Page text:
Hiroshi Shimizu (1903-1966), a director of the shomingeki-genre is hardly known in Germany, a genre which deals only with ordinary people and everyday-situations. Arigato-san is a film without a clear recognizable plot. Its narration or its chain of episodes goes almost analog to a bus trip which shows very different people (exactly just like the persons from each other know) for a limited time stuck together. We got about the driver and the very different characters not more and less what is possible in such a limited time. There are no dramatic moments but only the landscapes. The films seems to be like an extreme focused excerpt of that what we could call a story.
Even the humor which results from the encounters of such different characters who has to react on each other comes from a very precise observation. Comical situations are not developing from the directors fantasy but from that what is existing. His attitude to his characters is full of love and irony but never denunciating. An employer, real petty-bourgeois is peeping a young girl and is nagging always.
A young woman is chatting always to the driver in whom she is seemingly interested. Beside so much, they are talking about the economic crisis and the “talkies” how they call the firsts sound-films which are shown in the big cities. This bus is in a very concrete sense a piece of the world, a very small planet in the universe.
Just the (inevitable) strictment of the passing of time on the imagined time of the length of the film through the montage and the loveable arranged images remind us that every impression of spontaneity or natural effect is not less a result of an artistic decision than the expressive-emphatic cinema. It is impossible to offer a synopsis. It may be easier to make a protocol of every shot. But Nevertheless we got the idea of the incredible facets on which human lives are consist and that in the incredible short time of just 75 minutes: Waiting passengers at the bus stop. We got some fragments like through zoom and microphone where the people want to go or where they come from. For moments we realise the individual worries and wishes which disappear later again in the anonymity of a bus trip.
The bus drives on badly build streets through mountain landscapes and small villages. Shimizu, it is called, loved shooting under the heaven and preferred real locations instead of studios. The landscapes which we and the passengers see passing by offer a little geography of a country which consists mostly of mountains. It is like in the film History Lessons by Jean-Marie Straub and Daniele Huillet which offered a little geography of the streets in Rome.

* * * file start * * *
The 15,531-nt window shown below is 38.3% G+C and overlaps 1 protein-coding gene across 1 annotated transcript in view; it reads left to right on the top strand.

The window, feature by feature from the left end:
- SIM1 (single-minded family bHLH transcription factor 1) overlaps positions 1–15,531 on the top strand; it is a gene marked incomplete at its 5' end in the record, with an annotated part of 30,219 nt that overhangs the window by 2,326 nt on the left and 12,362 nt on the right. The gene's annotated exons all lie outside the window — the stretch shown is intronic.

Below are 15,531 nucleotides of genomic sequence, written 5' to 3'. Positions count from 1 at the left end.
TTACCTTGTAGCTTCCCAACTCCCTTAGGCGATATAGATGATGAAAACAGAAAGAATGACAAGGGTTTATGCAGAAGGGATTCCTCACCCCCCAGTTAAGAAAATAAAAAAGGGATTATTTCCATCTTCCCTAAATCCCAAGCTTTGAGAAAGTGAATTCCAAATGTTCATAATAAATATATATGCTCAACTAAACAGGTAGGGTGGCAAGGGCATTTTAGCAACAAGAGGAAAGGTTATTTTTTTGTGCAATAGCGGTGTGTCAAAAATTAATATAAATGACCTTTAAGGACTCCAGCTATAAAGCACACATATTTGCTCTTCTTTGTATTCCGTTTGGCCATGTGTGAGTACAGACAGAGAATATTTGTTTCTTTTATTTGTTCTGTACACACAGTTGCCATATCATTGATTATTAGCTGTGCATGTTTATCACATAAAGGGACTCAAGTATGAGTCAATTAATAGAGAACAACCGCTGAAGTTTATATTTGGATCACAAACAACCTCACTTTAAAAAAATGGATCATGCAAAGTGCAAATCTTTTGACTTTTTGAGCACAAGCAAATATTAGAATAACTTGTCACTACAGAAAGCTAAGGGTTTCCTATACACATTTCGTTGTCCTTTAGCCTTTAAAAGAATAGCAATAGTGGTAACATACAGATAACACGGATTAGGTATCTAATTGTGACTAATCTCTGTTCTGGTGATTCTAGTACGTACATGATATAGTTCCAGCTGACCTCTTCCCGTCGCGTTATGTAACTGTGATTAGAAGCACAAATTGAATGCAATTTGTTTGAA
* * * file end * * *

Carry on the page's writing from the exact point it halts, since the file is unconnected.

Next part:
This small bus in the middle of the landscape that existed much before it seems to me a very sympathetic and modest definition of cinema: Sometimes we see the bus driving through the landscape, in other moments we see the landscape from the interiors of the bus and this outer landscape is now framed through the windows of the bus.
During the trip they offer to each other sweets and strong liqueur is drunken. The episodes are not slaves of a story but they evoke in our imagination a lot of possible stories. Once they make a break in the middle of a countryside. They leave the bus for moving a bit. Suddenly a short shot of the heaven where a the clouds are moving. Nothing is more touching in cinema than the thins which are present.
The driver meets a bit later a korean girl who has to left her village. Her father has dies. She asks him, who passes by regularly through this village for taking care of the flowers on her fathers grave. He offers her to give her a lift but she refuses for walking together with her compatriots. Japanese censors cut a scene which showed directly the extreme poverty of koreans who lived in Japan. But it didn't attach the precise point of view of Shimizu very much.
The fragmentary gives us an idea of a whole life. Encounters and separating. Accidental encounters of people who will be soon separated. The permanent flow of /life-) times. Action and contemplation. It seems that the world blesses every banal event with poetry just as a thank for Shimizu for his attention. Someone is saying in the film: The road is only 80 kilometres long, but a lot is happen here.” There are moments in this films (even made independent from each other in the same time), that Arigato-san seems to be the japanese pendant to Jean Renoir´s Une Partie de Campagne.
I am almost sure to have dreamt this film once before.